Vienna, January 27 – The system of “death squadrons” established by Russian forces in Chechnya, an arrangement that involves kidnappings, secret prisons, extra-judicial executions, and the hidden disposal of the bodies of its victims, has claimed some 3,000 people in that North Caucasus republic over the last decade, according to a human rights expert.
That figure, in per capita terms, is comparable to the number of deaths from the infamous “disappearances” in Argentina under the junta in the late 1970s and early 1980s and the killings in the Soviet Union during the Great Terror of 1937-38, according to Aleksandr Cherkasov of Moscow’s Memorial organization (svpressa.ru/society/article/20301/).
Cherkasov’s comments came in reaction to a United Nations report released yesterday that listed Russia, along with 65 other countries including the United States, as being guilty of using secret prisons to hold terrorists as part of the worldwide campaign against terrorist since the September 11, 2001 attacks on New York and Washington.
Regarding Russia, the latest UN report supplements what the international body concluded in 2006 as part of its report on torture. That report listed a number of secret prisons in the North Caucasus in general and Chechnya in particular, including Tsentoroy, Gudermes, Shali, and Urus-Martan.
Cherkasov and his colleagues have investigated these secret prisons, and he notes in an interview to “Svobodnaya pressa” that the Urus-Martan facility was closed in the fall of 2007 after scandals broke in the press. But something may still be going on there, because six months later, Memorial officials had their cameras confiscated after they attempted to photograph it.
While in no way minimizing the violations of other countries in this regard, the Memorial researcher says that Russia’s secret prisons in the North Caucasus are part of a system “set up by the federal center” and involving “disappearances and the kidnapping of people” that has been operating for a decade.
According to Memorial’s estimates, some 3,000 people have disappeared “without a trace.” (The number who have been kidnapped or confined and then later released, of course, he suggests, is much, much higher.) But now, as at various points in the past, many people are afraid to report about such things and so the actual situation may be much worse.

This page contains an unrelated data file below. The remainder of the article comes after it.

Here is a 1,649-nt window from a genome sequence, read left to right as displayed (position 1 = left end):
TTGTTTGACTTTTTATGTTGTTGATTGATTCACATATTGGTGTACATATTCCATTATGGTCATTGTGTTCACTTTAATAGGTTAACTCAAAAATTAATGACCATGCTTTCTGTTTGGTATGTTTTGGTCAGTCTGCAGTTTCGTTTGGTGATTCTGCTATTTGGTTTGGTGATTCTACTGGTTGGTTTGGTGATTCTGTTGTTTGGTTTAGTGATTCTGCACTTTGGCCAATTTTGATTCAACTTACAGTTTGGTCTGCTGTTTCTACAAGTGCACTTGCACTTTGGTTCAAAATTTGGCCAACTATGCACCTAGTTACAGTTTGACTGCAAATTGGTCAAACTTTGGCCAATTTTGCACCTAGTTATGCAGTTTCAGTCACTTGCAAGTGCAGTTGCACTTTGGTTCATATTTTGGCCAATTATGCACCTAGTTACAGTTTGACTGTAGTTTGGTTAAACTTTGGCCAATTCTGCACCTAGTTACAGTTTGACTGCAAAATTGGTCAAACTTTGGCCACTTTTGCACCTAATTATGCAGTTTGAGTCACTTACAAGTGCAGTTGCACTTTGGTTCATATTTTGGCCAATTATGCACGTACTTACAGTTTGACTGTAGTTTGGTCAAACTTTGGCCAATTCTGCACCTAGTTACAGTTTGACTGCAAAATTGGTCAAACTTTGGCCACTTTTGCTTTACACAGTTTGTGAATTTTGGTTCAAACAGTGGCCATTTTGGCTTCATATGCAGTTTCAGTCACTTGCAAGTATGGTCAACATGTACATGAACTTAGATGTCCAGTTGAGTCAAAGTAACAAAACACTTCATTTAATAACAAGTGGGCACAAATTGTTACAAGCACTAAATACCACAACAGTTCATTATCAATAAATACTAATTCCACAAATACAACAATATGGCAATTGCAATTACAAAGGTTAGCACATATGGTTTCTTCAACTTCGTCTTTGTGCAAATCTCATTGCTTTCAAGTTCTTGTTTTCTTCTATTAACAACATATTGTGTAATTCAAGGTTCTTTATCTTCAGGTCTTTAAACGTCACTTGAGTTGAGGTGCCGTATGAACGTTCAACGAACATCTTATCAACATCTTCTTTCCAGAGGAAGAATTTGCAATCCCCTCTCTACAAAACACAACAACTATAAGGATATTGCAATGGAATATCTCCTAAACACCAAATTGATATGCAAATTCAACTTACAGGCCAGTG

“By its scale,” Cherkasov says, this system of “disappearances” and secret prisons “exceeds the analogous practice in which the Americans are accused by an order of magnitude.” Moreover, “in the case of the Americans, one is talking not about extra-judicial executions but only about secret prisons."
In the North Caucasus, he continues, “the situation is more serious,” comparable in fact to the disappearances in Argentina 30 years ago and to the losses in per capita terms that Soviet citizens suffered during the time of the Great Terror in 1937-38. Indeed, “in recent years,” the per capita losses from the death squadrons may be higher in Chechnya than Stalin’s USSR.
The UN is expected to publish its full report soon, but Cherkasov suggests that it will have little effect on Russia. On the one hand, so many countries are involved that even those that have traditionally been able to push for change will not because they themselves are implicated in this shadowy form of action.
And on the other, Russia can block any application of this report to itself because of its veto in the UN Security Council. The only international body to which Russia has ceded any sovereignty at all in this regard is the Council of Europe, whose European Court of Human Rights has found Moscow guilty of using extra-judicial killings in the North Caucasus.
But with regard to that Court’s decision, Cherkasov continues, the Russian government has usually been willing to pay compensation to victims or their families, but it has rarely if ever punished those of its officials who are guilty of these crimes or changed its policies in this area, as members of the Council of Europe are supposedly obligated to do.
Moreover, Cherkasov points out, Moscow now is making sure that the Council of Europe and the European Court of Human Rights will not learn anything more about its secret prisons in the North Caucasus: it has prevented the Council official charged with preparing report on them from entering Russia, even though that same official prepared one on the CIA’s secret prisons.